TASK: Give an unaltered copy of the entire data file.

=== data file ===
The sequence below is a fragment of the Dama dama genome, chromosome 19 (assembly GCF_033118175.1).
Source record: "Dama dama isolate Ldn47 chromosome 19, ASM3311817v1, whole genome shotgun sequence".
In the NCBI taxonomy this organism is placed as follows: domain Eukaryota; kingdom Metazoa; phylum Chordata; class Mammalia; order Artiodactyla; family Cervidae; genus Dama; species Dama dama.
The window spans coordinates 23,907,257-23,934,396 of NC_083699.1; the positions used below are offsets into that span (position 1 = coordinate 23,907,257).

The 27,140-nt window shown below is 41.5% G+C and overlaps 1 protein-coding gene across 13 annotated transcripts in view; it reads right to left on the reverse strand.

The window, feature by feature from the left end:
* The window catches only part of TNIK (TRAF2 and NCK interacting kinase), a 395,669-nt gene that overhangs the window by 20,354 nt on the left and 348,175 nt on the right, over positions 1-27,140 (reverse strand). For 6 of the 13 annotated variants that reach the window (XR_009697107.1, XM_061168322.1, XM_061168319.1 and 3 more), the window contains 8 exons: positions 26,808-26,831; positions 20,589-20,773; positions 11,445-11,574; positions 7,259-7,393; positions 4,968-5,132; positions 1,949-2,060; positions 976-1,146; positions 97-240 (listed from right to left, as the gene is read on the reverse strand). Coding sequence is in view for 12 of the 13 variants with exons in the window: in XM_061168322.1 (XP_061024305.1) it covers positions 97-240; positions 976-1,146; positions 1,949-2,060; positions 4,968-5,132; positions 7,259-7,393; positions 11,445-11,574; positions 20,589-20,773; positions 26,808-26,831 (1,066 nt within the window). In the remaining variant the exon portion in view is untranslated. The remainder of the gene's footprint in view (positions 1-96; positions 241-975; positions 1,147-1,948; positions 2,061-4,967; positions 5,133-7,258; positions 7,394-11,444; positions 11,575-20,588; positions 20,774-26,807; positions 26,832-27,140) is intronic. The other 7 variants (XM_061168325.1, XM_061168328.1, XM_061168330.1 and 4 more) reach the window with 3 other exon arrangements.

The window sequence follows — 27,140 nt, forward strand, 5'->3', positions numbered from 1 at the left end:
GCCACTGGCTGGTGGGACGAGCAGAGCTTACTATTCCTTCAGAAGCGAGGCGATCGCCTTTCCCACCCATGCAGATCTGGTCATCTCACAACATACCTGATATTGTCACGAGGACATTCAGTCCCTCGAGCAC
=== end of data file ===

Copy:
The sequence below is a fragment of the Dama dama genome, chromosome 19 (assembly GCF_033118175.1).
Source record: "Dama dama isolate Ldn47 chromosome 19, ASM3311817v1, whole genome shotgun sequence".
In the NCBI taxonomy this organism is placed as follows: domain Eukaryota; kingdom Metazoa; phylum Chordata; class Mammalia; order Artiodactyla; family Cervidae; genus Dama; species Dama dama.
The window spans coordinates 23,907,257-23,934,396 of NC_083699.1; the positions used below are offsets into that span (position 1 = coordinate 23,907,257).

The 27,140-nt window shown below is 41.5% G+C and overlaps 1 protein-coding gene across 13 annotated transcripts in view; it reads right to left on the reverse strand.

The window, feature by feature from the left end:
* The window catches only part of TNIK (TRAF2 and NCK interacting kinase), a 395,669-nt gene that overhangs the window by 20,354 nt on the left and 348,175 nt on the right, over positions 1-27,140 (reverse strand). For 6 of the 13 annotated variants that reach the window (XR_009697107.1, XM_061168322.1, XM_061168319.1 and 3 more), the window contains 8 exons: positions 26,808-26,831; positions 20,589-20,773; positions 11,445-11,574; positions 7,259-7,393; positions 4,968-5,132; positions 1,949-2,060; positions 976-1,146; positions 97-240 (listed from right to left, as the gene is read on the reverse strand). Coding sequence is in view for 12 of the 13 variants with exons in the window: in XM_061168322.1 (XP_061024305.1) it covers positions 97-240; positions 976-1,146; positions 1,949-2,060; positions 4,968-5,132; positions 7,259-7,393; positions 11,445-11,574; positions 20,589-20,773; positions 26,808-26,831 (1,066 nt within the window). In the remaining variant the exon portion in view is untranslated. The remainder of the gene's footprint in view (positions 1-96; positions 241-975; positions 1,147-1,948; positions 2,061-4,967; positions 5,133-7,258; positions 7,394-11,444; positions 11,575-20,588; positions 20,774-26,807; positions 26,832-27,140) is intronic. The other 7 variants (XM_061168325.1, XM_061168328.1, XM_061168330.1 and 4 more) reach the window with 3 other exon arrangements.

The window sequence follows — 27,140 nt, forward strand, 5'->3', positions numbered from 1 at the left end:
GCCACTGGCTGGTGGGACGAGCAGAGCTTACTATTCCTTCAGAAGCGAGGCGATCGCCTTTCCCACCCATGCAGATCTGGTCATCTCACAACATACCTGATATTGTCACGAGGACATTCAGTCCCTCGAGCAC